I have a vivid memory of standing in the Tate Modern a few years ago, looking at a blank canvas that had had a gash slashed into it. The card next to it read ‘Fontana first slashed a canvas with a razor blade in 1958, but he had been making holes in them since 1949.’
This struck me as an extraordinary waste of good canvas, and a poor use of nine years. For many years, the sense of exasperation prompted by that card, and Luciano Fontana’s vendetta with perfectly good canvas summed up my attitude to modern art.
Naturally, I was missing the point. As I wandered around the Miro exhibition at the weekend, looking at paintings that still didn’t speak to me particularly loudly, I realised that I have often misunderstood artistic movements as being purely about the artistic products; I always thought that the debate and arguments that underpinned art were incidental to the pieces of work being produced. Miro helped me to realise that this is not true, that it is sometimes the debate that defines the movement, and that through their art, artists are engaging in true philosophical debate. Understanding the context in which art is produced informs one’s enjoyment of that art, more than simply willing the pictures of sculptures to speak to you.
As I was wandering around, starting to understand the influence of the Spanish civil war, and the struggle for a Spanish Republic on MIro’s work, I began wondering what my philosophy of medicine is, and how this fits in with the world of medicine in which I work.
My own views have undergone significant revision in recent years, and one of the dominant features of my philosophy of medicine is patient-centredness, which I think can be summed up as an approach to medicine in which technical expertise, communication and customer service share equal importance.
Let me take a moment to explain what I mean: one of the red lines of medicine is that the quality of care must measure up to generic standards. In practice, this is not always true, but as I have pointed out in other blogs, patients often do not know whether they have experience good medicine or bad, so ensuring that good practice is the norm is our responsibility.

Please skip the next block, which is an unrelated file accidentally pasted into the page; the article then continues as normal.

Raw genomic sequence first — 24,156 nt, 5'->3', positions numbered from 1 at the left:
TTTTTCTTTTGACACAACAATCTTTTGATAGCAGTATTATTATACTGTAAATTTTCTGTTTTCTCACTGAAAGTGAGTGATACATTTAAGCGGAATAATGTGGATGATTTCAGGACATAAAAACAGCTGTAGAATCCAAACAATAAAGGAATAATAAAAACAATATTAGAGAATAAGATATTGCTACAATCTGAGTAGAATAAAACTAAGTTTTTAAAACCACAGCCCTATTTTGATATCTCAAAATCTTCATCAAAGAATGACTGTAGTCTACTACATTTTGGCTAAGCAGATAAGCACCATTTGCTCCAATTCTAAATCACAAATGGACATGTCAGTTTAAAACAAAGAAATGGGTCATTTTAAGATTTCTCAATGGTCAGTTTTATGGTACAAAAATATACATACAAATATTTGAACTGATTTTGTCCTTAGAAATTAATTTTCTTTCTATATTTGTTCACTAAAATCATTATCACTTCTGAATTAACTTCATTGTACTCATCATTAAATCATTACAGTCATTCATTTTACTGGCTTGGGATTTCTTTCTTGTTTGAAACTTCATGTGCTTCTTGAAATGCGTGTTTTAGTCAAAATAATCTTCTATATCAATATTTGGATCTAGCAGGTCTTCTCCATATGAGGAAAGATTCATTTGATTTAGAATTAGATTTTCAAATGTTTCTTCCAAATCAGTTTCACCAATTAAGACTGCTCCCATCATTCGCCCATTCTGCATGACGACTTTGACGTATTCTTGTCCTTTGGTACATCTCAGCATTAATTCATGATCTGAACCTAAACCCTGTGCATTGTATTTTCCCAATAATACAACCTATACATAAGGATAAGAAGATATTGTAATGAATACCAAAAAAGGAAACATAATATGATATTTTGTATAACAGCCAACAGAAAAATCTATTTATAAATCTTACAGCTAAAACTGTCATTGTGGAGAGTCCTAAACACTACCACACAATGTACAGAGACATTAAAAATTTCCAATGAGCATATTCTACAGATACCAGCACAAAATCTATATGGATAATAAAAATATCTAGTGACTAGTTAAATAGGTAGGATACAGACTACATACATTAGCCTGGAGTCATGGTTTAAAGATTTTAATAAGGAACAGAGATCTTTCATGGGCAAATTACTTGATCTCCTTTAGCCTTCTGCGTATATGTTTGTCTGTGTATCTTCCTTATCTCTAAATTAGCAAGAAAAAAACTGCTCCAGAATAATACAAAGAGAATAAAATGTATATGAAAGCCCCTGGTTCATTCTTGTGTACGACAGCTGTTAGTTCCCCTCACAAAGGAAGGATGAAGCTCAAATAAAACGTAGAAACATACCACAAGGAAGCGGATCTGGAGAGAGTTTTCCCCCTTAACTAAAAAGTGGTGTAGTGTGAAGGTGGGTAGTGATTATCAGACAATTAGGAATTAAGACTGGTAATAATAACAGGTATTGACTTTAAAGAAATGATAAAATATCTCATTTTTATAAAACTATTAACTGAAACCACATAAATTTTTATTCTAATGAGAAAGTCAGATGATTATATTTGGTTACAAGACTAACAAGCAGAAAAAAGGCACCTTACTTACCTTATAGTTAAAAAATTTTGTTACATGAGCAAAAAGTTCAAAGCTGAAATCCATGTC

Secondly, communication is one of my pillars of medicine: individuals deal better with experiences when they have a good idea of what is going on. The challenge of communicating the complexities of medicine and helping patients navigate their way through the experience and the system is a key aspect of good patient care.
Finally, customer focus (perhaps a clumsy term) highlights the importance that I place on designing services around patients and their needs. Too often patients are expected to know how to use complex health services and can even be criticised for not using services ‘properly’. By setting up the system to match both patients needs and patterns of uses is a important factor in patient satisfaction, and part of our obligation to provide comprehensive health care services for the populations that we serve.
I recognise that many other philosophies of medicine abound, and there is nothing particularly ‘right’ about mine. However, there is one particular view that I see often, that worries me. I call this the philosophy of professional self-interest, which can be summed up as the viewpoint of the doctor who always bemoans that new doctors know how to communicate with patients, but do not know what to communicate with them, because they do not ‘know anything’, and who complain about patients expecting more than they should from the health service on offer. This is a caricature, but I hope you know what I mean - they are the people for whom medicine is a technical and intellectual challenge (they want to be the expert in one disease or treatment for example). They are the medical practitioners who resist the idea that medicine has changed - we have a greater range of diagnostic procedures that negate some of the finer points of clinical assessment, and we have better informed patients with higher expectations. The complexities of clinical care are difficult for one individual to master, and the approach to medicine is inevitably more dependent on groups of people working together.
Necessarily, our approach to medicine needs to change to meet these different demands, but it often seems to me that doctors hold on to an old fashioned approach to doing things. We congratulate each other for knowing what Traube’s sign is, and offer criticism for not picking up Corrigan’s sign, even though we all know that the patient will have an echocardiogram anyway.
So my message today is that we should be clear with ourselves about what we think is important in medicine. I do not necessarily want you to agree with me, but I would be chuffed to bits if I could persuade that it is ok to imagine a different way of doing things, and to set out to chase your vision.